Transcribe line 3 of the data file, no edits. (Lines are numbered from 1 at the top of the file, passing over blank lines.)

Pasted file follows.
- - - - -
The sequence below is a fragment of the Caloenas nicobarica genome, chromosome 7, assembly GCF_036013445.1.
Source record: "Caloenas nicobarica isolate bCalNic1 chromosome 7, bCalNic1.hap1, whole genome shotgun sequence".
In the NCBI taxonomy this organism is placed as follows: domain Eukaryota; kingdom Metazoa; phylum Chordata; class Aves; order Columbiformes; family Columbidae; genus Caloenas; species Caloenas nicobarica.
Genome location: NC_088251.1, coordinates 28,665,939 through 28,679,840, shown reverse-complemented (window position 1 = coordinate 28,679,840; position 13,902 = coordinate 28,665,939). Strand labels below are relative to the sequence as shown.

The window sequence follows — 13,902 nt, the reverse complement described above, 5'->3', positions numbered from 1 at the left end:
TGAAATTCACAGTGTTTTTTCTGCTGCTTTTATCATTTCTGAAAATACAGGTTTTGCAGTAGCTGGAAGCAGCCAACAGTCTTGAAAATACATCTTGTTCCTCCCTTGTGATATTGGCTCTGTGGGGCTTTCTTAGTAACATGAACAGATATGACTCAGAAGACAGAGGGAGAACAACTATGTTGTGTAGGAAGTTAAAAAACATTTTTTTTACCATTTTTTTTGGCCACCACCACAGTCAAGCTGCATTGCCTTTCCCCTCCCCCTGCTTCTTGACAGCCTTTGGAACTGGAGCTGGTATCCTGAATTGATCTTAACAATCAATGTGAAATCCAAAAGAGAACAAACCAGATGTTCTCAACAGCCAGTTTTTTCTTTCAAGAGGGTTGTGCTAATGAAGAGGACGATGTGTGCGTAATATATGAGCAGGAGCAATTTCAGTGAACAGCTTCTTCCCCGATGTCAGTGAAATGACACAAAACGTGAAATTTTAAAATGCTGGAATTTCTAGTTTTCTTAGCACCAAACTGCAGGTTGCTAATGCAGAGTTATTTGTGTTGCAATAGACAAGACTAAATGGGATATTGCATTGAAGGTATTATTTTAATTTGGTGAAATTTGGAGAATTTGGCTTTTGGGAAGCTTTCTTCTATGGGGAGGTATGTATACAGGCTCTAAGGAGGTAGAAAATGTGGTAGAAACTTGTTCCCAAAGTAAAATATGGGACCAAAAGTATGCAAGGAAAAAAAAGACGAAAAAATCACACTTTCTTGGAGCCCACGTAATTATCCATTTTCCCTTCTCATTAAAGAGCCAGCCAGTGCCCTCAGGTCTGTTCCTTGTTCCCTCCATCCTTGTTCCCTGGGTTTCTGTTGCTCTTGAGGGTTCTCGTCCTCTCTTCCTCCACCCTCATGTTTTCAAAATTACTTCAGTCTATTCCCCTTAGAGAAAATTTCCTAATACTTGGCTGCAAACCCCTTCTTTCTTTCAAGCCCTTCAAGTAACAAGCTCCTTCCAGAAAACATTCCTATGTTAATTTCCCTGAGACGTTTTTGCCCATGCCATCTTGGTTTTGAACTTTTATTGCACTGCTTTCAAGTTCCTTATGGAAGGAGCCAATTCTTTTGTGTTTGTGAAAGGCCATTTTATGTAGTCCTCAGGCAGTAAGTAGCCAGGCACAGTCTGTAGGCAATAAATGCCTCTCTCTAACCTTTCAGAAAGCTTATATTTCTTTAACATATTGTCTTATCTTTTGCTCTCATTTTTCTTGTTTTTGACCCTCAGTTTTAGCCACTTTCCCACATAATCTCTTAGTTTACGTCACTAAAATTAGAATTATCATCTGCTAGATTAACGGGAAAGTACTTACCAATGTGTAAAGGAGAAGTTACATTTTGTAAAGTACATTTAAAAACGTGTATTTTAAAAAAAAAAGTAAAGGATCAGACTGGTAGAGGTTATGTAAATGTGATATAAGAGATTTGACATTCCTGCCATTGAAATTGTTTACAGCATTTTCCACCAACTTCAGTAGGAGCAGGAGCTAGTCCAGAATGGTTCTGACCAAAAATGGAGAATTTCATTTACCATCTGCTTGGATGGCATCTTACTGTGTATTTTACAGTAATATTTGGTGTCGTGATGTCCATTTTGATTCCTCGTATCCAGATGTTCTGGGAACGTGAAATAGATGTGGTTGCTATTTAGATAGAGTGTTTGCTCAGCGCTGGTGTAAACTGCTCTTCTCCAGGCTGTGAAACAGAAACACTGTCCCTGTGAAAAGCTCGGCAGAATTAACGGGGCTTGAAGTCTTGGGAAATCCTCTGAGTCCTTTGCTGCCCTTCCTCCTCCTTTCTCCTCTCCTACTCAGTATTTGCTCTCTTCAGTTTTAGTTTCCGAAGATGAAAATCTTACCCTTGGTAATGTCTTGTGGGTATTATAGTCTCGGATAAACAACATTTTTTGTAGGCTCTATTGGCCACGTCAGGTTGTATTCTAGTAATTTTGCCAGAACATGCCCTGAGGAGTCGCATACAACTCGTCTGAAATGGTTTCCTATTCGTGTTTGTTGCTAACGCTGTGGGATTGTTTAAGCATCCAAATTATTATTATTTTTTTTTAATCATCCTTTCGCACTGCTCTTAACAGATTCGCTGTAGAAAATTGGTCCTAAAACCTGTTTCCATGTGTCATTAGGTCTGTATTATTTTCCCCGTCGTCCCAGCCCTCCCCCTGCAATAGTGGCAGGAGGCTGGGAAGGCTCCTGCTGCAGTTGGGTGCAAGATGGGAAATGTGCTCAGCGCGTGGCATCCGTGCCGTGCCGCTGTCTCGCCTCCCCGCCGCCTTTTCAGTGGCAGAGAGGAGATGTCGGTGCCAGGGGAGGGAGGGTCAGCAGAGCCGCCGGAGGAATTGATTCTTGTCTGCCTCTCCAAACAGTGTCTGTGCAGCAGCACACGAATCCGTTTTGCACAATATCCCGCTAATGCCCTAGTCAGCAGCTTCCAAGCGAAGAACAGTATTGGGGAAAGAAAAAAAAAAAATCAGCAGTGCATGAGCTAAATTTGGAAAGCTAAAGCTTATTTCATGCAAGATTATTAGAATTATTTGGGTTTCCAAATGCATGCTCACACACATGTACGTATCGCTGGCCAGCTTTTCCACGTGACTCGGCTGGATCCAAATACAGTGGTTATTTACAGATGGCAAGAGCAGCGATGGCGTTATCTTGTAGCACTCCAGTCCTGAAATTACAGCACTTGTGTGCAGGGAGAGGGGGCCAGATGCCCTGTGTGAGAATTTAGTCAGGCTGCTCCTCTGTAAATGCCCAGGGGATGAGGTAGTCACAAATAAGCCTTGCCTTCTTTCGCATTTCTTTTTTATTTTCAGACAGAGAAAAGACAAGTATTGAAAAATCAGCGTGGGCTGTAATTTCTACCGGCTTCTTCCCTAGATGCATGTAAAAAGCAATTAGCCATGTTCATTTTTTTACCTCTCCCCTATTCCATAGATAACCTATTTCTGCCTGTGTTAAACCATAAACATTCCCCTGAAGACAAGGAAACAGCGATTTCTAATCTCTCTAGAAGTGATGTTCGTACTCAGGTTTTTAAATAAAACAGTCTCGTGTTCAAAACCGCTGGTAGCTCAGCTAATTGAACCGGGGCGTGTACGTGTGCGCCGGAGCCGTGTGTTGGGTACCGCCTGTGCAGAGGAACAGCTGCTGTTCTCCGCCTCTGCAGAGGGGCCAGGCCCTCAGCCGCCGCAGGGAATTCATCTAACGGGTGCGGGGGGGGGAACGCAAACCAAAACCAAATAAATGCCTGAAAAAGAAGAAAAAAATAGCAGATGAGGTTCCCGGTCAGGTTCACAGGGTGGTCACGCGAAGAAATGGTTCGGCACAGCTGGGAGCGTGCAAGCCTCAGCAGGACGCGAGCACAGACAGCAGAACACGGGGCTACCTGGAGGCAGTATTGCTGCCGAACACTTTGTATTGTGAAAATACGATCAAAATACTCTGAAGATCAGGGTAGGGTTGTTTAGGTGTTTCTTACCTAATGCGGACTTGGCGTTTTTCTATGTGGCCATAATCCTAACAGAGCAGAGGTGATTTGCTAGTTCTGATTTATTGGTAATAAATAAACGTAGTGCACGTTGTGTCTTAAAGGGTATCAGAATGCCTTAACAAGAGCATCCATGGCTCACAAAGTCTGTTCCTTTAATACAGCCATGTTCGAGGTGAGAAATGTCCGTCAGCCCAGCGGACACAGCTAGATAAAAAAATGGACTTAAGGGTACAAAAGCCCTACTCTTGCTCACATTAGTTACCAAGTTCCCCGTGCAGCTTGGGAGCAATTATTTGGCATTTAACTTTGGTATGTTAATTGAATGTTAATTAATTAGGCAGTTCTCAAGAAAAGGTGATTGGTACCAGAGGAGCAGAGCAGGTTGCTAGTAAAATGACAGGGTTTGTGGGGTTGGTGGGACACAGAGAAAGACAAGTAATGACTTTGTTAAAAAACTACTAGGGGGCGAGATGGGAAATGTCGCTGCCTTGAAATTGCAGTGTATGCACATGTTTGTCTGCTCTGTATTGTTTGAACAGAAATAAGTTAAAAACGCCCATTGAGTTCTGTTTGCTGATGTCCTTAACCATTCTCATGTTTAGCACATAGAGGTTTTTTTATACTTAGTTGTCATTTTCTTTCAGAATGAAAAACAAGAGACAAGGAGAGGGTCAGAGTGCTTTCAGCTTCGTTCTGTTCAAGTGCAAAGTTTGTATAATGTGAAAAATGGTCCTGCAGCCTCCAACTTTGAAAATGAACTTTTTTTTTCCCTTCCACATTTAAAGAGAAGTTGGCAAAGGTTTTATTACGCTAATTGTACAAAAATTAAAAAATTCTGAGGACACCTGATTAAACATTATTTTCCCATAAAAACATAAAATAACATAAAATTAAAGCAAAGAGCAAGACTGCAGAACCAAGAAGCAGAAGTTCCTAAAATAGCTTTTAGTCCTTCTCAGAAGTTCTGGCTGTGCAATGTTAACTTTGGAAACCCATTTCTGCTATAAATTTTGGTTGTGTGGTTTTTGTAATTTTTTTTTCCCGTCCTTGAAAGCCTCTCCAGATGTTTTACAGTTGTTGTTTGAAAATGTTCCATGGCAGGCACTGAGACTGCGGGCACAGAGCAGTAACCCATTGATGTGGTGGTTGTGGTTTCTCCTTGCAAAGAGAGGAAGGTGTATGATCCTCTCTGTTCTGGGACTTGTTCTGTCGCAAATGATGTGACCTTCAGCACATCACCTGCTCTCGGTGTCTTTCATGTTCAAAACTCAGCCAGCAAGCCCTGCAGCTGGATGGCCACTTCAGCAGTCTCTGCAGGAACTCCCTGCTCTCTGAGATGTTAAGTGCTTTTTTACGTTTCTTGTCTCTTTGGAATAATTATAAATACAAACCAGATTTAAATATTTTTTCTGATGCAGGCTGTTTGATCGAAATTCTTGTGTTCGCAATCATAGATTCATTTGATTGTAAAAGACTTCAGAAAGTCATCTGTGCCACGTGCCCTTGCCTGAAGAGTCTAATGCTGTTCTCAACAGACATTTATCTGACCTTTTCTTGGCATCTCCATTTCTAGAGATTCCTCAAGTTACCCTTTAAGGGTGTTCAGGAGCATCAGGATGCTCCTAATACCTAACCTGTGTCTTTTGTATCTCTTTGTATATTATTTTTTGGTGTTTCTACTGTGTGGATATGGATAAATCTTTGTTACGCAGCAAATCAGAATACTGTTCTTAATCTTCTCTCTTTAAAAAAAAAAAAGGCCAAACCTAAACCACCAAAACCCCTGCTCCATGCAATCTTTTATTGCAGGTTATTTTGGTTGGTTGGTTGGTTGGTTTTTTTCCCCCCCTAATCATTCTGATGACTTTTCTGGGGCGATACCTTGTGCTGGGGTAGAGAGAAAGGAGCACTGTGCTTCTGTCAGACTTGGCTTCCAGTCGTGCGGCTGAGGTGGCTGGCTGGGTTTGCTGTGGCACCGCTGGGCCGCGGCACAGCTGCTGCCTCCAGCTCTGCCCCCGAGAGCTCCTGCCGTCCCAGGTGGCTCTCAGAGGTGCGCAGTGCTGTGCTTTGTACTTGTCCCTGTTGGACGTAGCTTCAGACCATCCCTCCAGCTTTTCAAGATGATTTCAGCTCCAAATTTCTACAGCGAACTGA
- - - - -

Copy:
In the NCBI taxonomy this organism is placed as follows: domain Eukaryota; kingdom Metazoa; phylum Chordata; class Aves; order Columbiformes; family Columbidae; genus Caloenas; species Caloenas nicobarica.